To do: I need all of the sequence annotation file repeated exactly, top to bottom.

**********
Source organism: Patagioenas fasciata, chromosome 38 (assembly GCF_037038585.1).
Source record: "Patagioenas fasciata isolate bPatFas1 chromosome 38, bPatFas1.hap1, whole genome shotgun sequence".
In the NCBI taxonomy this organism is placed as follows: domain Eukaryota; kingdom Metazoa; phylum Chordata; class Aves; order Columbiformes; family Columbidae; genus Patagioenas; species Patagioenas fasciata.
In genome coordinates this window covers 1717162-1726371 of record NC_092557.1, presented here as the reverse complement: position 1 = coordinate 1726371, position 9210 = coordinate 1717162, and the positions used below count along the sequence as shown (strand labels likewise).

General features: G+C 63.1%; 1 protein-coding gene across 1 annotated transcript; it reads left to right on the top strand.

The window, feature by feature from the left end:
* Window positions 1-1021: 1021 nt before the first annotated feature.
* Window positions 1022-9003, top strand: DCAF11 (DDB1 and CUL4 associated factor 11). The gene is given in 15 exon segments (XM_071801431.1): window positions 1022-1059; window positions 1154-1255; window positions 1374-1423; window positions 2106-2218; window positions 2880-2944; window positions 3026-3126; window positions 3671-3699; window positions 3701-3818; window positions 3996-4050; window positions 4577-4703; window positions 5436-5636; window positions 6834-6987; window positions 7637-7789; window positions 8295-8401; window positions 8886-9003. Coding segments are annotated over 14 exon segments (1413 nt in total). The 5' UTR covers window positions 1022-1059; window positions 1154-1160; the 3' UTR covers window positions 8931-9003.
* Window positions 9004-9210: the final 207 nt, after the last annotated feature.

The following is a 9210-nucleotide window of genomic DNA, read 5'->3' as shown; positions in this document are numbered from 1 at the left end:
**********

Source organism: Patagioenas fasciata, chromosome 38 (assembly GCF_037038585.1).
Source record: "Patagioenas fasciata isolate bPatFas1 chromosome 38, bPatFas1.hap1, whole genome shotgun sequence".
In the NCBI taxonomy this organism is placed as follows: domain Eukaryota; kingdom Metazoa; phylum Chordata; class Aves; order Columbiformes; family Columbidae; genus Patagioenas; species Patagioenas fasciata.
In genome coordinates this window covers 1717162-1726371 of record NC_092557.1, presented here as the reverse complement: position 1 = coordinate 1726371, position 9210 = coordinate 1717162, and the positions used below count along the sequence as shown (strand labels likewise).

General features: G+C 63.1%; 1 protein-coding gene across 1 annotated transcript; it reads left to right on the top strand.

The window, feature by feature from the left end:
* Window positions 1-1021: 1021 nt before the first annotated feature.
* Window positions 1022-9003, top strand: DCAF11 (DDB1 and CUL4 associated factor 11). The gene is given in 15 exon segments (XM_071801431.1): window positions 1022-1059; window positions 1154-1255; window positions 1374-1423; window positions 2106-2218; window positions 2880-2944; window positions 3026-3126; window positions 3671-3699; window positions 3701-3818; window positions 3996-4050; window positions 4577-4703; window positions 5436-5636; window positions 6834-6987; window positions 7637-7789; window positions 8295-8401; window positions 8886-9003. Coding segments are annotated over 14 exon segments (1413 nt in total). The 5' UTR covers window positions 1022-1059; window positions 1154-1160; the 3' UTR covers window positions 8931-9003.
* Window positions 9004-9210: the final 207 nt, after the last annotated feature.

The following is a 9210-nucleotide window of genomic DNA, read 5'->3' as shown; positions in this document are numbered from 1 at the left end: